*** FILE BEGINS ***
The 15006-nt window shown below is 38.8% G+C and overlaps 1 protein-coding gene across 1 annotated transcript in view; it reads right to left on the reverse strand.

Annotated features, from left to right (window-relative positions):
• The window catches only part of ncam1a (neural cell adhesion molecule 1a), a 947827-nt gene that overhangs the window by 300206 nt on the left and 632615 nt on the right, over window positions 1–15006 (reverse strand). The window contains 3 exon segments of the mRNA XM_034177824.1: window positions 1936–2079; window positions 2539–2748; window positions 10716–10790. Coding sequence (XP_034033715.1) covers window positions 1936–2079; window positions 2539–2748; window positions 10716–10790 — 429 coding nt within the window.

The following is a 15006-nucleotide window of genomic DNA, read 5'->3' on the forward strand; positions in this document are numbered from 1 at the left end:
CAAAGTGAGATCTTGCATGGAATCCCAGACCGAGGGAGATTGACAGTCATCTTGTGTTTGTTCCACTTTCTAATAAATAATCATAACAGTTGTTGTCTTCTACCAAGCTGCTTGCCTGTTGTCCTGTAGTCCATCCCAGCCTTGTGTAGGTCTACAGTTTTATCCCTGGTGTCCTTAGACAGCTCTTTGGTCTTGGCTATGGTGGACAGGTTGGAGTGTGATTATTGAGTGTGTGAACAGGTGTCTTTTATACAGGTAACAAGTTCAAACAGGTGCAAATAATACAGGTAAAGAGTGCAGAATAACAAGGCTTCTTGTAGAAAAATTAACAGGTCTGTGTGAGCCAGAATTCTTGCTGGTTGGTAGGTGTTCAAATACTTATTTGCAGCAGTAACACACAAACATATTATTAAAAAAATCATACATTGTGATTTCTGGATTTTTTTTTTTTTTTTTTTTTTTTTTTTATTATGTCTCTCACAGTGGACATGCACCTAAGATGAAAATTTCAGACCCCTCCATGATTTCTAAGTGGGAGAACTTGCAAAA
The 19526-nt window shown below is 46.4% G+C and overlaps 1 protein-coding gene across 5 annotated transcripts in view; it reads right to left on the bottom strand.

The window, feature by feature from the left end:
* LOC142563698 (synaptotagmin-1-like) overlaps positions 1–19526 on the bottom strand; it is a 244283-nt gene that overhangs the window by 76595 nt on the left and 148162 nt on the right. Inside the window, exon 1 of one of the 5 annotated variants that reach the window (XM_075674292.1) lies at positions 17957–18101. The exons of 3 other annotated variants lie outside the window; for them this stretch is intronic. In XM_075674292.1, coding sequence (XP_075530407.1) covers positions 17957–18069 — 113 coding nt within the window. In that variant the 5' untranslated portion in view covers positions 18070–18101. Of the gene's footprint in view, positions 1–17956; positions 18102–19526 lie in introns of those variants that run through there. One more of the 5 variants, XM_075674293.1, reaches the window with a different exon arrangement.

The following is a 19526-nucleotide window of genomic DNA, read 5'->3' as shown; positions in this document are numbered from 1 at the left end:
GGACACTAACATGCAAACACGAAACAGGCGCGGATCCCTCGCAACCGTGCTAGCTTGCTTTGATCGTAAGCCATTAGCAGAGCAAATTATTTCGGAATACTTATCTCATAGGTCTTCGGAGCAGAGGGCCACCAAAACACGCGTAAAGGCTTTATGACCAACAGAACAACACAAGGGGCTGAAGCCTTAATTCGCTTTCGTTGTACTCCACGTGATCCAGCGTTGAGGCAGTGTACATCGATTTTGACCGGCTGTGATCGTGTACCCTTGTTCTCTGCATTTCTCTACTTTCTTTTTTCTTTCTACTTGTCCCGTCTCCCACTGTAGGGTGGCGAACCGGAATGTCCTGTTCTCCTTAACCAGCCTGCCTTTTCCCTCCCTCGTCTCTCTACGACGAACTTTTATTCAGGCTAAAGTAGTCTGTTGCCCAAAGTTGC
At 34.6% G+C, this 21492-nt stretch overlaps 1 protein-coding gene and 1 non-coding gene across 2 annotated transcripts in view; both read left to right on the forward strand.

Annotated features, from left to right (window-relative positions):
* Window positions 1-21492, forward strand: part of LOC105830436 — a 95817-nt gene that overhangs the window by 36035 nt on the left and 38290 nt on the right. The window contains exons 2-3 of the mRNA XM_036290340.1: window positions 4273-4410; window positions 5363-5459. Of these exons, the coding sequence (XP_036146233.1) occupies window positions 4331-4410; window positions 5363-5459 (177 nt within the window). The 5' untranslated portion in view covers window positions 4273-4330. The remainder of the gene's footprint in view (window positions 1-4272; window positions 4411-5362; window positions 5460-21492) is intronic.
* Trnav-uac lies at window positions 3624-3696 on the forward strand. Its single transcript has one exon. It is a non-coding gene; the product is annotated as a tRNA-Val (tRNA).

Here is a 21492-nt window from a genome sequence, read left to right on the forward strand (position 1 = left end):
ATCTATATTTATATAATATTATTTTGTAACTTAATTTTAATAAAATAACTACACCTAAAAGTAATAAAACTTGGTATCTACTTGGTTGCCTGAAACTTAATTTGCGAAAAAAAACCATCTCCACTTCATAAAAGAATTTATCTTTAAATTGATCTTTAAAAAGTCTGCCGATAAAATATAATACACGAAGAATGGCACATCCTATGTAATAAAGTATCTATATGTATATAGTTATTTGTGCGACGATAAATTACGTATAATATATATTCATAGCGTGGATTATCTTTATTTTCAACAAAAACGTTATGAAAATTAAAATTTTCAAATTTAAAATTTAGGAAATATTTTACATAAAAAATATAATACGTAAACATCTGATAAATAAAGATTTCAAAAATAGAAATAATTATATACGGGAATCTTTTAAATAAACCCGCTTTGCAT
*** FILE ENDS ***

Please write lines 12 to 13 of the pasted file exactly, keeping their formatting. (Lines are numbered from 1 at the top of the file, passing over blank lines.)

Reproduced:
Annotated features, from left to right (window-relative positions):
* Window positions 1-21492, forward strand: part of LOC105830436 — a 95817-nt gene that overhangs the window by 36035 nt on the left and 38290 nt on the right. The window contains exons 2-3 of the mRNA XM_036290340.1: window positions 4273-4410; window positions 5363-5459. Of these exons, the coding sequence (XP_036146233.1) occupies window positions 4331-4410; window positions 5363-5459 (177 nt within the window). The 5' untranslated portion in view covers window positions 4273-4330. The remainder of the gene's footprint in view (window positions 1-4272; window positions 4411-5362; window positions 5460-21492) is intronic.